Frank Gormlie May 17, 2011 at 12:04 pm

Your line “Unfortunately, individual union members have no choice in how their dues are allocated” is simply erroneous. Union members vote on their leadership. Just like US citizens do, as we don’t have choices where our taxes go – except by electing people that promise to do the will of the people.


The Mustachioed OBecian May 17, 2011 at 12:56 pm

I’m not sure that’s analagous. We pay taxes to fund government, not an individual political party. So why should a republican who is a member of a union be forced to support democratic candidates and causes? If the shoe were on the other foot, how would you feel?


Lorena Gonzalez May 17, 2011 at 1:27 pm

Dear Mustachioed Obecian – They don’t. Every union member has the ability to opt-out of having their dues used for anything but representation. We call it a “Beck Objection”


The Mustachioed OBecian May 17, 2011 at 4:50 pm

Hmm. thanks Lorena. I hadn’t been familiar with the Beck Objection.


mr.rick May 17, 2011 at 1:29 pm

If someone pays union dues and then gets to vote on the union reps. How is that any different than paying taxes and the money being used for things you don’t agree politically with. Just work in a non-union field. If a person wants to bitch about something then put something besides your retoric on the line.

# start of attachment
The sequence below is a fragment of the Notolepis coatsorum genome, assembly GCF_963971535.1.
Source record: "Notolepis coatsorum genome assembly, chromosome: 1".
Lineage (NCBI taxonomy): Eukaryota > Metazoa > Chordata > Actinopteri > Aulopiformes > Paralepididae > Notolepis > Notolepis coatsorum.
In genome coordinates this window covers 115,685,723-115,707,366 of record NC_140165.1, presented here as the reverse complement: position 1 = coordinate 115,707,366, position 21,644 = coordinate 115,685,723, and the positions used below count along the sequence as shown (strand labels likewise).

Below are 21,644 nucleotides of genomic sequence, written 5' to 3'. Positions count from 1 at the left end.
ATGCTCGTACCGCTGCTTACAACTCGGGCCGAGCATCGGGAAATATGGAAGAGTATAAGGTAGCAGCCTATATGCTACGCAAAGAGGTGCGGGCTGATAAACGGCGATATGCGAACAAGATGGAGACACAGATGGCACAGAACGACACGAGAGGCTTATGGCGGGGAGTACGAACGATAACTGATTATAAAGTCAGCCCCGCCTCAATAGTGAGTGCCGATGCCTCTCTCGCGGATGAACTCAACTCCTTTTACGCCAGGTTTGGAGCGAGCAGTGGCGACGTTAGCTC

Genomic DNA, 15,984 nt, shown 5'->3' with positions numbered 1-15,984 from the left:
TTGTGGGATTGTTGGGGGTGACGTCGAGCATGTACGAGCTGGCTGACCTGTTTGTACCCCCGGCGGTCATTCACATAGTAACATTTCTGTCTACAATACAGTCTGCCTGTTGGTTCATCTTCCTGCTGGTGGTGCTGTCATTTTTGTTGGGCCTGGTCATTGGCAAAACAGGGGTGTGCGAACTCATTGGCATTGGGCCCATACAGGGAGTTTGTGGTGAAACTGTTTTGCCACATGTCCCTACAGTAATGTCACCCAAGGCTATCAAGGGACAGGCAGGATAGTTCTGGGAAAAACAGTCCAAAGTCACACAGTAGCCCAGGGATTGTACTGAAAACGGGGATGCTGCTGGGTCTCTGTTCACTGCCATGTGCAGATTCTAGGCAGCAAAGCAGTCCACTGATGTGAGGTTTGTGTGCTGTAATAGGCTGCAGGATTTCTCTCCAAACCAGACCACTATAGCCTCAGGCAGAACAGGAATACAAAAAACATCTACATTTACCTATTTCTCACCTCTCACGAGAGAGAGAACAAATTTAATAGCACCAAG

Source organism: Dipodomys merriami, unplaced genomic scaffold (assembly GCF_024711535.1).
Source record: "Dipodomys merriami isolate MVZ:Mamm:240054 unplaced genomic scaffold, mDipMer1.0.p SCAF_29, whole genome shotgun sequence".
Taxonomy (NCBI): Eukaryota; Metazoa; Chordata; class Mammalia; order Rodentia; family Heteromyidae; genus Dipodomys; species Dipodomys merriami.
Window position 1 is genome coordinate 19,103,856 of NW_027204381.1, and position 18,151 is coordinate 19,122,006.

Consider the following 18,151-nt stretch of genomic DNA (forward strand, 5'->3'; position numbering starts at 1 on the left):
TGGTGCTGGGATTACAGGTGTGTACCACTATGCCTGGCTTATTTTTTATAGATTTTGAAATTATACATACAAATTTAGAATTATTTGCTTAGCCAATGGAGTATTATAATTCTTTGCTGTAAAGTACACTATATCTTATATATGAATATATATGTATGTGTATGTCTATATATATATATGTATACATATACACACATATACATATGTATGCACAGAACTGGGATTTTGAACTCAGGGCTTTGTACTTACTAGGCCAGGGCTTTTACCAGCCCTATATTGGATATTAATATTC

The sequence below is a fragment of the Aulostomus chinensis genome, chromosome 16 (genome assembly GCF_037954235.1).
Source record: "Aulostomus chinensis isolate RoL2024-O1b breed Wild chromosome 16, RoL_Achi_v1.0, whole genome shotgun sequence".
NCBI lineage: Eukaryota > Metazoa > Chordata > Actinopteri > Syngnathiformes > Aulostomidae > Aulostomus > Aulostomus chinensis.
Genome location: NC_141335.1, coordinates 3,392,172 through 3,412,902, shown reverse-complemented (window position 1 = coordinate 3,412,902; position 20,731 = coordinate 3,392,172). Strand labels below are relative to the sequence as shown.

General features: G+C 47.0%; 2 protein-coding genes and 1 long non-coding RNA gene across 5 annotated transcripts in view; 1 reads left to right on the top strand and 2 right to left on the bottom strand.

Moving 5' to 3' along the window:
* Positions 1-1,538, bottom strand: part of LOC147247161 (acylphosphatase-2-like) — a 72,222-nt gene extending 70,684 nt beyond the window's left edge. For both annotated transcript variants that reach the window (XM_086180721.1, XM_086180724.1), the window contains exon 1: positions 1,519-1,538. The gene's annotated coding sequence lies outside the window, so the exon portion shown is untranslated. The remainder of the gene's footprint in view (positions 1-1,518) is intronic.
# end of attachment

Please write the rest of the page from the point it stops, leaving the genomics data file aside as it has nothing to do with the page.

diegomom50 May 20, 2011 at 3:14 pm

As a life long democrat, I am not a republican or belong to the tea party movement. I just wanted to say that I don’t want to pay more in income tax, car tax and sales tax to support public employee unions. The drop out rates in California are abysmal. My salary was reduced, I pay into my retirement and for healthcare. If the teachers care so much about the kids and not themselves. They should take a pay cut, pay into their retirement and share the cost of healthcare. If it would save them from layoffs, you would think they would be happy to feel the pain that we in the private sector have been dealing with. If new taxes or tax extensions are put to a vote. I vote NO, NO, NO